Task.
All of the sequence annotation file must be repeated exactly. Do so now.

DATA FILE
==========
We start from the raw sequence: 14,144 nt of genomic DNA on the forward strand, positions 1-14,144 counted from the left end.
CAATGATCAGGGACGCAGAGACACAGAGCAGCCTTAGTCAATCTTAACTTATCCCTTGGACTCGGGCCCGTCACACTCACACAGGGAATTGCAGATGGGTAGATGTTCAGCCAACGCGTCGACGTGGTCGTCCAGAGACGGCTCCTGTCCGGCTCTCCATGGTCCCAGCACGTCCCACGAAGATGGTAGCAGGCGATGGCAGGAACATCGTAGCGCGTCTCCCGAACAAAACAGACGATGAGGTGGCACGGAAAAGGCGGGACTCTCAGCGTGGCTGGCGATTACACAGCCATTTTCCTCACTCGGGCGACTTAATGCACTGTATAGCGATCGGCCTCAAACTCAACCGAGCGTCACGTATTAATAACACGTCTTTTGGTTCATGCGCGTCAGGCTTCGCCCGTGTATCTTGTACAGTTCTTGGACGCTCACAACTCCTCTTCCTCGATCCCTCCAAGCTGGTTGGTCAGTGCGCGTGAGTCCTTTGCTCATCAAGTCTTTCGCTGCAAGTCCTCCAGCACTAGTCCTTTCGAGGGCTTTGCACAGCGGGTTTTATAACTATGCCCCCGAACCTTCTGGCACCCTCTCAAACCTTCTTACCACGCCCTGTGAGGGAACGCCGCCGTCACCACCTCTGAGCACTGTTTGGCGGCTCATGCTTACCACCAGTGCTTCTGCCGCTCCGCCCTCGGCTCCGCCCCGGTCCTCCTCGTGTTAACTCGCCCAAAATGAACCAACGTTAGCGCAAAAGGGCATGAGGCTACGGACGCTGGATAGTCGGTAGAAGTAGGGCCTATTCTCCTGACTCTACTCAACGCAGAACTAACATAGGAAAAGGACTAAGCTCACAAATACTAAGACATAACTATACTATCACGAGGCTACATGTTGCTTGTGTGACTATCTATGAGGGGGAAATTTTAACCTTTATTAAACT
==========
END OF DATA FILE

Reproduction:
We start from the raw sequence: 14,144 nt of genomic DNA on the forward strand, positions 1-14,144 counted from the left end.
CAATGATCAGGGACGCAGAGACACAGAGCAGCCTTAGTCAATCTTAACTTATCCCTTGGACTCGGGCCCGTCACACTCACACAGGGAATTGCAGATGGGTAGATGTTCAGCCAACGCGTCGACGTGGTCGTCCAGAGACGGCTCCTGTCCGGCTCTCCATGGTCCCAGCACGTCCCACGAAGATGGTAGCAGGCGATGGCAGGAACATCGTAGCGCGTCTCCCGAACAAAACAGACGATGAGGTGGCACGGAAAAGGCGGGACTCTCAGCGTGGCTGGCGATTACACAGCCATTTTCCTCACTCGGGCGACTTAATGCACTGTATAGCGATCGGCCTCAAACTCAACCGAGCGTCACGTATTAATAACACGTCTTTTGGTTCATGCGCGTCAGGCTTCGCCCGTGTATCTTGTACAGTTCTTGGACGCTCACAACTCCTCTTCCTCGATCCCTCCAAGCTGGTTGGTCAGTGCGCGTGAGTCCTTTGCTCATCAAGTCTTTCGCTGCAAGTCCTCCAGCACTAGTCCTTTCGAGGGCTTTGCACAGCGGGTTTTATAACTATGCCCCCGAACCTTCTGGCACCCTCTCAAACCTTCTTACCACGCCCTGTGAGGGAACGCCGCCGTCACCACCTCTGAGCACTGTTTGGCGGCTCATGCTTACCACCAGTGCTTCTGCCGCTCCGCCCTCGGCTCCGCCCCGGTCCTCCTCGTGTTAACTCGCCCAAAATGAACCAACGTTAGCGCAAAAGGGCATGAGGCTACGGACGCTGGATAGTCGGTAGAAGTAGGGCCTATTCTCCTGACTCTACTCAACGCAGAACTAACATAGGAAAAGGACTAAGCTCACAAATACTAAGACATAACTATACTATCACGAGGCTACATGTTGCTTGTGTGACTATCTATGAGGGGGAAATTTTAACCTTTATTAAACT